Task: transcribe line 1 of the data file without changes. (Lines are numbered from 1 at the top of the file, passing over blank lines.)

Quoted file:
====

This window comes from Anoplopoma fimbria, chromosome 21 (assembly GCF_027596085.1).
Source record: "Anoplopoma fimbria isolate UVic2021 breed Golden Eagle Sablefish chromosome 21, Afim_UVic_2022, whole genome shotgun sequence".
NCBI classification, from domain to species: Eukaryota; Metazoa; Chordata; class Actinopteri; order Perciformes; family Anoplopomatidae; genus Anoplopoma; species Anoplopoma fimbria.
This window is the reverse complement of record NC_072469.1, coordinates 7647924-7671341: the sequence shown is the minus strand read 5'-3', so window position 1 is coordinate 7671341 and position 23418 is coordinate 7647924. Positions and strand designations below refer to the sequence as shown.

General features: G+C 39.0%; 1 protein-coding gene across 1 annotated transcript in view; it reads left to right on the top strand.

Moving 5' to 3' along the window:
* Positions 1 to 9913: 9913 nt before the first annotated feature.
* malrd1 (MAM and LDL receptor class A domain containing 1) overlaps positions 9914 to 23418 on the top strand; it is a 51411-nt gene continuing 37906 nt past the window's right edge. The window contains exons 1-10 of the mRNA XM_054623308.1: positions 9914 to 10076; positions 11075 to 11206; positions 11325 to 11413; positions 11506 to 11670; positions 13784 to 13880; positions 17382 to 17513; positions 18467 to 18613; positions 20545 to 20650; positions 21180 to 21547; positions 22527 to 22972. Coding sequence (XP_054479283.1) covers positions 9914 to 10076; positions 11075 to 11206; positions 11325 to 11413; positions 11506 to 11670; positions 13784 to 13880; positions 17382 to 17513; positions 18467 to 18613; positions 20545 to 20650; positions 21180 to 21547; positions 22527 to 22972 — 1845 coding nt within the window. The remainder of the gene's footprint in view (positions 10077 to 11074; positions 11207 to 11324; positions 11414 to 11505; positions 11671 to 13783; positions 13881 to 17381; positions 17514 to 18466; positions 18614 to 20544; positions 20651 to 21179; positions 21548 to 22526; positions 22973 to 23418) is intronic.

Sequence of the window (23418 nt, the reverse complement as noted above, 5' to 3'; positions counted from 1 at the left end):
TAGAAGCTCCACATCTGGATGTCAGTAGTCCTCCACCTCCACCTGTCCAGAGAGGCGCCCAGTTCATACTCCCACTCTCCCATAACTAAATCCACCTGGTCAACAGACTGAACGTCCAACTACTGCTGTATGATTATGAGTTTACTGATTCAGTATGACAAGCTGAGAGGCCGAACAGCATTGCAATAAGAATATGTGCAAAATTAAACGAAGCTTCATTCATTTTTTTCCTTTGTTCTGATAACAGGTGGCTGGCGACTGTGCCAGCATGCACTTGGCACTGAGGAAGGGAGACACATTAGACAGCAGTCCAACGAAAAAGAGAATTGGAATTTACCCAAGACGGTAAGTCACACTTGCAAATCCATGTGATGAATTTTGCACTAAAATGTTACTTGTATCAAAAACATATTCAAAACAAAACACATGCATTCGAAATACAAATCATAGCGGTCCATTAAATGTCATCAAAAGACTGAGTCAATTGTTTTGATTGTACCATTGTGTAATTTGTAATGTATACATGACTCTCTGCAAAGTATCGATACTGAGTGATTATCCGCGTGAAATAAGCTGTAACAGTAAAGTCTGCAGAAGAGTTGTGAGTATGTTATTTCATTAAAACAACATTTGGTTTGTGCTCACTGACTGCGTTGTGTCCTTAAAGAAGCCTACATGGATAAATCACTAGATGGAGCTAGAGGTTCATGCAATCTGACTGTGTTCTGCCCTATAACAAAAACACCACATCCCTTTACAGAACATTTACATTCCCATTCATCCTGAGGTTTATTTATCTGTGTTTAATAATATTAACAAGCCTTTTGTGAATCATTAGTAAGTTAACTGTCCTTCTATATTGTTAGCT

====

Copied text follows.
This window comes from Anoplopoma fimbria, chromosome 21 (assembly GCF_027596085.1).